News reprinted: Apple seeks home for its A4-sized Newton

It’s been a while since I had some time to dive into my small archive of old computer magazines. While searching for a completely different thing, this bit of news published on the 5 August 1994 issue of MacUser UK caught my eye:

A4 Newton for sale, one careful owner

Apple seeks home for A4 PDA among technology licensees as PIE division shifts its focus

Apple is hawking its A4-sized Newton around its technology licensees to try and find a buyer, having postponed plans to launch the product until it can find a market for it.

The A4 slate Newton was originally intended for the medical and educational markets, but Apple has since switched emphasis for the entire Newton program to corporate users. And although corporates have expressed some interest in the product, this has not been enough to convince Apple to ship the product.

Craig Sears-Black, director of Apple’s Personal Interactive Electronics (PIE) division said: “We haven’t decided when we’re going to bring that product to market. We’re evaluating our options.”

Apple is turning to its Newton licensees to see if it can persuade one of them to take on the homeless technology. Top of the list is Toshiba, a Newton partner, which has already produced a Windows-based A4 slate device. Other Newton partners include Sharp, which has produced its own MessagePad, Motorola, which is struggling with its own Magic Cap-based Envoy, and Siemens-Nixdorf, which has shipped a Newton/telephone hybrid.

The news coincides with the re-organisation of PIE, a more business-oriented division, as part of an Apple-wide revamp.

Sears-Black said: “If you look at Apple’s history we’ve been reorganised once every three years. We went from a country-based approach to a market approach to a business-line approach.” As Newton is now being steered towards the corporate market, a merger with Apple’s business division seems likely.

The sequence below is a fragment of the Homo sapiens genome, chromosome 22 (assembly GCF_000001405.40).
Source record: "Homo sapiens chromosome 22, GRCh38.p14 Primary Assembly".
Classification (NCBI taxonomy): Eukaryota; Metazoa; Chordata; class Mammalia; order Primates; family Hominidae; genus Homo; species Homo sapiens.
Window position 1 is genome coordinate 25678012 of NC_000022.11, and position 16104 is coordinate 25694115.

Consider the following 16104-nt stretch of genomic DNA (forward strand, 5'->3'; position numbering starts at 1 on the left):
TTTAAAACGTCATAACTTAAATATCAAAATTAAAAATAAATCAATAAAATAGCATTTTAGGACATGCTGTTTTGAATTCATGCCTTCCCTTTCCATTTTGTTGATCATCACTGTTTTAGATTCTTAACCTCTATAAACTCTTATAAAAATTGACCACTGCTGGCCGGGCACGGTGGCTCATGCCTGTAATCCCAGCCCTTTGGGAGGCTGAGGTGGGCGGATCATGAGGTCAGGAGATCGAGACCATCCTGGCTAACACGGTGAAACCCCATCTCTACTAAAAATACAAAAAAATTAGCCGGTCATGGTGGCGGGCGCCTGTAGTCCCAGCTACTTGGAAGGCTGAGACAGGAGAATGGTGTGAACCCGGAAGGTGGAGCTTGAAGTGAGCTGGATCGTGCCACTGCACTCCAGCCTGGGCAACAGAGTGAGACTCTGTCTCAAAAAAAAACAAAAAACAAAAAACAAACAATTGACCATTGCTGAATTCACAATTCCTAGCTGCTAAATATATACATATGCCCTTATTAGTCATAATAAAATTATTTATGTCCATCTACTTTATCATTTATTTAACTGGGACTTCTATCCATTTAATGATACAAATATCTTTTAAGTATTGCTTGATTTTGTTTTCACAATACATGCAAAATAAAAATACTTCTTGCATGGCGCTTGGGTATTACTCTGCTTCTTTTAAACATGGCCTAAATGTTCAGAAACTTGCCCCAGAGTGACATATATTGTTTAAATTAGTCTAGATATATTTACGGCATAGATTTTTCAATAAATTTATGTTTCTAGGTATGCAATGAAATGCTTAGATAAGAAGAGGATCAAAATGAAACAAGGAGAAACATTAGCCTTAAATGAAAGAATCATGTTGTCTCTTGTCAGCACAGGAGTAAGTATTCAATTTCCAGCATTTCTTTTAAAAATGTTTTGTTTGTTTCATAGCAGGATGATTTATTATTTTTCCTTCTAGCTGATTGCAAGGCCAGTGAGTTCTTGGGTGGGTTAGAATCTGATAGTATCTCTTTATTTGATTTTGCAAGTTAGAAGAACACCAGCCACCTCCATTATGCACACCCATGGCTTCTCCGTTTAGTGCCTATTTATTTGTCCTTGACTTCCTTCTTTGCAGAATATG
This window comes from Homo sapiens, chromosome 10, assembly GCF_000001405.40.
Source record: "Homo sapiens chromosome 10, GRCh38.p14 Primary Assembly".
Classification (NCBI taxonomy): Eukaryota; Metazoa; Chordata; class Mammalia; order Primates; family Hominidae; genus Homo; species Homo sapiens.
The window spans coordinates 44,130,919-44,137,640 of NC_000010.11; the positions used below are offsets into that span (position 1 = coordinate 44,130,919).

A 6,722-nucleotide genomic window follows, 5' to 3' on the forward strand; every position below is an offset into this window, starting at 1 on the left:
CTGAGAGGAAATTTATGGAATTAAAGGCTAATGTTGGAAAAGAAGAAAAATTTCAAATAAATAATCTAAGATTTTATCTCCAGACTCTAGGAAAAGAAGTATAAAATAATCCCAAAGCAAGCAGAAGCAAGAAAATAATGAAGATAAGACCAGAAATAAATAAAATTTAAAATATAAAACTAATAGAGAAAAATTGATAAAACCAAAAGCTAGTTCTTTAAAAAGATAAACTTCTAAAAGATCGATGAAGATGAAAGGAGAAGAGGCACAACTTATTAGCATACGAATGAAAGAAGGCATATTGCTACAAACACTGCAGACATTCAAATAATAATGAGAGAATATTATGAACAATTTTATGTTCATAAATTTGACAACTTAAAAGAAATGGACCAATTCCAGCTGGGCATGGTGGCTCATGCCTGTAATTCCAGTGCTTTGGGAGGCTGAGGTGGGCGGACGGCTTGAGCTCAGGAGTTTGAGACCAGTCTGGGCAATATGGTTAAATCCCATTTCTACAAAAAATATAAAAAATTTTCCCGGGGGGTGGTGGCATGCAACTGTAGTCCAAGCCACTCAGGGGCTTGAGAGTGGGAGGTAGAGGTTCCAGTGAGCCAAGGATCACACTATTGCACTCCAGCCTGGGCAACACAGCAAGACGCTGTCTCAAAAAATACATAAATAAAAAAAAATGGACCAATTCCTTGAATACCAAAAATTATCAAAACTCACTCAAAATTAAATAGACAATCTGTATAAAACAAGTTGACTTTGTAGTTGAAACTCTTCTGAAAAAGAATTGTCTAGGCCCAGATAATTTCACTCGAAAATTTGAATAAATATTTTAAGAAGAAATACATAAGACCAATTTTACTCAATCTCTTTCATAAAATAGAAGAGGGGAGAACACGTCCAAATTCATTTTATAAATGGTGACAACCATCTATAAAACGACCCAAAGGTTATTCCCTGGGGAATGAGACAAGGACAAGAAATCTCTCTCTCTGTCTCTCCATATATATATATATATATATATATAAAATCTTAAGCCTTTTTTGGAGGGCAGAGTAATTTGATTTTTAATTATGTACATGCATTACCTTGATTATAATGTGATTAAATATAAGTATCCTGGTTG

The reference to an A4-sized Newton is of course interesting. Although I’d love to fantasise about a Newton Slate as big as a Kindle DX, the ‘A4 Slate Newton’ mentioned in the article is very likely to be what was internally called the Bic prototype. You can read my past article The state of the slate for some context and pictures (see plate 317). According to the book AppleDesign: The work of the Apple Industrial Design Group by Paul Kunkel, the dates of design for this large-format Newton concept were March-August 1993, so the timeline fits.

More pictures of the Bic prototype can be seen in this Flickr album by Jim Abeles. In the album description, Abeles quotes a bit from Studio Taktika: Newton handheld, based on a letter-size footprint, featuring 2 pcmcia cards, retractable I/O door, removable battery pack, push-push stylus, IR, microphone and speaker. ‘Letter-size footprint’ means A4, essentially.

(As Grant Hutchinson correctly reminds me in the comments, this large-format Newton could also have been the so-called Cadillac prototype. Grant owns one and has published some great photos of it on Flickr.)

The part that took me by surprise, though, was the fact that Apple actually wanted to produce and market this large-format Newton. I had assumed this concept was simply part of a larger in-house design investigation, and that Apple didn’t even bring it up publicly. I’ve been trying to find other mentions of this in other Mac-oriented magazines of the time, but so far I haven’t found much.

Advertisements

3 thoughts on “News reprinted: Apple seeks home for its A4-sized Newton

  1. “The part that took me by surprise, though, was the fact that Apple actually wanted to produce and market this large-format Newton.”

    It doesn’t sound to me like they did want to produce and market it.

    “Apple is hawking its A4-sized Newton around its technology licensees to try and find a buyer, having postponed plans to launch the product until it can find a market for it.”

    Sounds to me like they were looking to license it to another produce, a la Bandai @world.

Leave a Reply

Fill in your details below or click an icon to log in:

WordPress.com Logo

You are commenting using your WordPress.com account. Log Out /  Change )

Google photo

You are commenting using your Google account. Log Out /  Change )

Twitter picture

You are commenting using your Twitter account. Log Out /  Change )

Facebook photo

You are commenting using your Facebook account. Log Out /  Change )

Connecting to %s

This site uses Akismet to reduce spam. Learn how your comment data is processed.